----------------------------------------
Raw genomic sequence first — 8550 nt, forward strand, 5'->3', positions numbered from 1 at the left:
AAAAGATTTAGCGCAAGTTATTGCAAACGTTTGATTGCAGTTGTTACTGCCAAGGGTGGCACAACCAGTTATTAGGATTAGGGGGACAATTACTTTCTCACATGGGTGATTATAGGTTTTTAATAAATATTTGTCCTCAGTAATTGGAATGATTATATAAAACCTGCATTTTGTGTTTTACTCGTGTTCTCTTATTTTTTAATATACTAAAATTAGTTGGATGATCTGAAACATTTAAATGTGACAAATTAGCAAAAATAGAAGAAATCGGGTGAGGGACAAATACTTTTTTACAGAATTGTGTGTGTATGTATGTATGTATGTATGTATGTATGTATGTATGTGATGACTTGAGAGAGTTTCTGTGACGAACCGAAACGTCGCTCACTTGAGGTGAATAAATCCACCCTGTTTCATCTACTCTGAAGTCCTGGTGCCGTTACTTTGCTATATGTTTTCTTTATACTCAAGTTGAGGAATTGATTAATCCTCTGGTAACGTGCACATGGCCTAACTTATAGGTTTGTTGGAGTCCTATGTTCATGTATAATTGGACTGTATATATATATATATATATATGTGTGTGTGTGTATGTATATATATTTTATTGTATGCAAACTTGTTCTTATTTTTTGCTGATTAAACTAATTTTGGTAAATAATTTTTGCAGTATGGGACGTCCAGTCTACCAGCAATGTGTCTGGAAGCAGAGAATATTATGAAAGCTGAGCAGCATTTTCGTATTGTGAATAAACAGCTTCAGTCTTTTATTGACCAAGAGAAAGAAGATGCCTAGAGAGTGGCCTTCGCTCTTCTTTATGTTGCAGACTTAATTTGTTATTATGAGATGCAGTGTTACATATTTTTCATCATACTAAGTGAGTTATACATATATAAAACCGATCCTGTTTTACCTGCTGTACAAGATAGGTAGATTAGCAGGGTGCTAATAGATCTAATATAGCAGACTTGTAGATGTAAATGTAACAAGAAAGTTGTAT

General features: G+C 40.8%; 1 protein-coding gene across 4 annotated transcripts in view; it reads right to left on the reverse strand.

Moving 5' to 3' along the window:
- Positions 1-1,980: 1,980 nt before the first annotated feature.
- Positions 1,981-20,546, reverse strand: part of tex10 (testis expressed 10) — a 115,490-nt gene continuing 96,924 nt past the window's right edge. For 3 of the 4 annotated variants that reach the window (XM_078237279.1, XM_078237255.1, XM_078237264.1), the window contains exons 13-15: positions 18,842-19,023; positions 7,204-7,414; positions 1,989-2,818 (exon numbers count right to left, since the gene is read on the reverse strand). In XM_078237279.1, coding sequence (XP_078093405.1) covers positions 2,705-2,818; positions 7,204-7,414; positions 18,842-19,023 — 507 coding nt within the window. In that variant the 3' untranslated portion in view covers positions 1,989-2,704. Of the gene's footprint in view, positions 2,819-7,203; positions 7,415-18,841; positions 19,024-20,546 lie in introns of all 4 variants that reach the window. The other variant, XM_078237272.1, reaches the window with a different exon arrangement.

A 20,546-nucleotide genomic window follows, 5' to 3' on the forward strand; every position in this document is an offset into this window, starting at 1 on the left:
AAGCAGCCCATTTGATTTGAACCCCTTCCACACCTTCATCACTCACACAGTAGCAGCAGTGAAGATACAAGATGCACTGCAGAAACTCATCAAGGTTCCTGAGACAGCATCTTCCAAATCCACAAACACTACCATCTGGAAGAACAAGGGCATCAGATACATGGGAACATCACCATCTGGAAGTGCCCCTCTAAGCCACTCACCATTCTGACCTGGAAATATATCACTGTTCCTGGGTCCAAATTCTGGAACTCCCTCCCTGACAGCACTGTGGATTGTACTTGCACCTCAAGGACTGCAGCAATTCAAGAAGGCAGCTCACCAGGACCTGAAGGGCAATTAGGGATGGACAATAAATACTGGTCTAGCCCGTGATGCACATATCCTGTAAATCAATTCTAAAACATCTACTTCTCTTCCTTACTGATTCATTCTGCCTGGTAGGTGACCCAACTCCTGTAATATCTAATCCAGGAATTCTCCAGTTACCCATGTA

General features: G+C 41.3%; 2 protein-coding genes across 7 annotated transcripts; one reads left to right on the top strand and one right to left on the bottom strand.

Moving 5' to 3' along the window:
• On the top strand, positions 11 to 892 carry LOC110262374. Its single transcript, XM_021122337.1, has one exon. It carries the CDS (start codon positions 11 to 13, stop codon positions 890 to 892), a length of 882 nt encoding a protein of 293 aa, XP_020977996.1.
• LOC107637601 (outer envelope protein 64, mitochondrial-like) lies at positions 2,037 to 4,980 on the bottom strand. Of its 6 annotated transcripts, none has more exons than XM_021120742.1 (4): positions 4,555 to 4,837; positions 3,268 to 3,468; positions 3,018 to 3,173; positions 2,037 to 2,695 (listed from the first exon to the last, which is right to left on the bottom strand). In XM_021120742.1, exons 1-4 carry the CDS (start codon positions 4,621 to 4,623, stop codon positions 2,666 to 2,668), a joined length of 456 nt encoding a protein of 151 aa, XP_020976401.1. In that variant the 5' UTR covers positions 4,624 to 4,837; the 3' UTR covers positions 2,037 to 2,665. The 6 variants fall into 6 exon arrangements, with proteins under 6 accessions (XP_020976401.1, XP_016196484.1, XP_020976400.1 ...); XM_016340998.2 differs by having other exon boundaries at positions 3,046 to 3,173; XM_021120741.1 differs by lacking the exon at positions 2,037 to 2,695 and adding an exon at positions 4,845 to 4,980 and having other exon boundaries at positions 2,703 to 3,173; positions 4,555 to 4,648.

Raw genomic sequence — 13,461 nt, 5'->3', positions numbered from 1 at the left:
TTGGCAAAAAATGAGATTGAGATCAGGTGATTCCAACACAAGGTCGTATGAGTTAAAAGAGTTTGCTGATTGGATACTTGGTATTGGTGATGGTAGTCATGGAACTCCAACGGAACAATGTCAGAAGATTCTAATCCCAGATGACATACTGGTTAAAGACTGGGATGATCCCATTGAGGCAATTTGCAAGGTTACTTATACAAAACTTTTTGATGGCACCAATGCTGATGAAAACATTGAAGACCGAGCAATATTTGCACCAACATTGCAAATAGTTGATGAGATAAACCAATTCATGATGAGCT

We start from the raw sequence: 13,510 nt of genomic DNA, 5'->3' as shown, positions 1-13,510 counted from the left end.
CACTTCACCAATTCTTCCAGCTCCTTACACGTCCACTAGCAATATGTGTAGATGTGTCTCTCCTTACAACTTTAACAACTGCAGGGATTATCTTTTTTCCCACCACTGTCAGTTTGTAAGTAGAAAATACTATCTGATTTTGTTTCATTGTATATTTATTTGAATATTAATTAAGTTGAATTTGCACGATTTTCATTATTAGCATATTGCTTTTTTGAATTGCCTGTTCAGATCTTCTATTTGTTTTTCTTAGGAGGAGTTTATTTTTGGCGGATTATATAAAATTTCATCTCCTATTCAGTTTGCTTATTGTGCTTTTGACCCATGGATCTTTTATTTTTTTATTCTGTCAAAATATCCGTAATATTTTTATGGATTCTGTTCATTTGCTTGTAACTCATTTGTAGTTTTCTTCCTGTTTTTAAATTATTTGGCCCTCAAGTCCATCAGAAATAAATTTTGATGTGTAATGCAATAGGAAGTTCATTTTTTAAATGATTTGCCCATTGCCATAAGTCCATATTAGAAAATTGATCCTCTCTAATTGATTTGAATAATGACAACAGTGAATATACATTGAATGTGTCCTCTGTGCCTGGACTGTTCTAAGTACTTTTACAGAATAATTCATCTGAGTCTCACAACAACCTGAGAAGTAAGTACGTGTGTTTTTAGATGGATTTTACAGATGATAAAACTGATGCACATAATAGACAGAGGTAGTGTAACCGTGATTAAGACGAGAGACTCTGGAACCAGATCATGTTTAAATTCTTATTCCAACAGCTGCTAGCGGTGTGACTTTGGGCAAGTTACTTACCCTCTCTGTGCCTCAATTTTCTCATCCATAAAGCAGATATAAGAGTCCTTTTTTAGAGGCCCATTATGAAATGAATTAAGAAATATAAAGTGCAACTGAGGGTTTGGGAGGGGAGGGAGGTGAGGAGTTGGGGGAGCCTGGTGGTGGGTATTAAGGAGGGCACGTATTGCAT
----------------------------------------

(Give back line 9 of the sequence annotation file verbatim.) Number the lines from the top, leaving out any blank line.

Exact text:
General features: G+C 41.3%; 2 protein-coding genes across 7 annotated transcripts; one reads left to right on the top strand and one right to left on the bottom strand.